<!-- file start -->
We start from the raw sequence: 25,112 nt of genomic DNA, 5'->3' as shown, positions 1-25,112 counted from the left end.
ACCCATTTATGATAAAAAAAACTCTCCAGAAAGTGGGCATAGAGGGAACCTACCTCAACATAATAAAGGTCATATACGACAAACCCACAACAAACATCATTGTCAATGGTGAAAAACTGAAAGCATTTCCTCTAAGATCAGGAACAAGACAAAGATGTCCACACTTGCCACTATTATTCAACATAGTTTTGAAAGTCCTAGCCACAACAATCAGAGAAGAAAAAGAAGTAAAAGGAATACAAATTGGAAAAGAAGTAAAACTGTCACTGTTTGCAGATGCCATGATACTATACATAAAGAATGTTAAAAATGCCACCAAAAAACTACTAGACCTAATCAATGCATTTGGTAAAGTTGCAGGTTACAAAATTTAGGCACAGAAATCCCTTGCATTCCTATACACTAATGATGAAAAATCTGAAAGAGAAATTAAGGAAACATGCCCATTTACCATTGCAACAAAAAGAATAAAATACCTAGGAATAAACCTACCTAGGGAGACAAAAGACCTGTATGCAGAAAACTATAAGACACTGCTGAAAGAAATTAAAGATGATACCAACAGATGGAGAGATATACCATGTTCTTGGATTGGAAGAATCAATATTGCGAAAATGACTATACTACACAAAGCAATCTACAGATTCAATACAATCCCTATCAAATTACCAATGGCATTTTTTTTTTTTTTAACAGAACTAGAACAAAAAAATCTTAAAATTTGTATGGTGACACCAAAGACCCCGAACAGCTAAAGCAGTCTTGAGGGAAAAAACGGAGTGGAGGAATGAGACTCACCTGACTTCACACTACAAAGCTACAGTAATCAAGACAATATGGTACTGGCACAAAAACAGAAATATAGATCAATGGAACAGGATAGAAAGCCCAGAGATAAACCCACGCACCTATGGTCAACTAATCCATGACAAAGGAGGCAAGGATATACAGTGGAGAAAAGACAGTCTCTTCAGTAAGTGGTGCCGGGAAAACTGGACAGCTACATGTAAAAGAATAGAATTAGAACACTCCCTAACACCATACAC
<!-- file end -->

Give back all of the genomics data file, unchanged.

We start from the raw sequence: 25,112 nt of genomic DNA, 5'->3' as shown, positions 1-25,112 counted from the left end.
ACCCATTTATGATAAAAAAAACTCTCCAGAAAGTGGGCATAGAGGGAACCTACCTCAACATAATAAAGGTCATATACGACAAACCCACAACAAACATCATTGTCAATGGTGAAAAACTGAAAGCATTTCCTCTAAGATCAGGAACAAGACAAAGATGTCCACACTTGCCACTATTATTCAACATAGTTTTGAAAGTCCTAGCCACAACAATCAGAGAAGAAAAAGAAGTAAAAGGAATACAAATTGGAAAAGAAGTAAAACTGTCACTGTTTGCAGATGCCATGATACTATACATAAAGAATGTTAAAAATGCCACCAAAAAACTACTAGACCTAATCAATGCATTTGGTAAAGTTGCAGGTTACAAAATTTAGGCACAGAAATCCCTTGCATTCCTATACACTAATGATGAAAAATCTGAAAGAGAAATTAAGGAAACATGCCCATTTACCATTGCAACAAAAAGAATAAAATACCTAGGAATAAACCTACCTAGGGAGACAAAAGACCTGTATGCAGAAAACTATAAGACACTGCTGAAAGAAATTAAAGATGATACCAACAGATGGAGAGATATACCATGTTCTTGGATTGGAAGAATCAATATTGCGAAAATGACTATACTACACAAAGCAATCTACAGATTCAATACAATCCCTATCAAATTACCAATGGCATTTTTTTTTTTTTTAACAGAACTAGAACAAAAAAATCTTAAAATTTGTATGGTGACACCAAAGACCCCGAACAGCTAAAGCAGTCTTGAGGGAAAAAACGGAGTGGAGGAATGAGACTCACCTGACTTCACACTACAAAGCTACAGTAATCAAGACAATATGGTACTGGCACAAAAACAGAAATATAGATCAATGGAACAGGATAGAAAGCCCAGAGATAAACCCACGCACCTATGGTCAACTAATCCATGACAAAGGAGGCAAGGATATACAGTGGAGAAAAGACAGTCTCTTCAGTAAGTGGTGCCGGGAAAACTGGACAGCTACATGTAAAAGAATAGAATTAGAACACTCCCTAACACCATACAC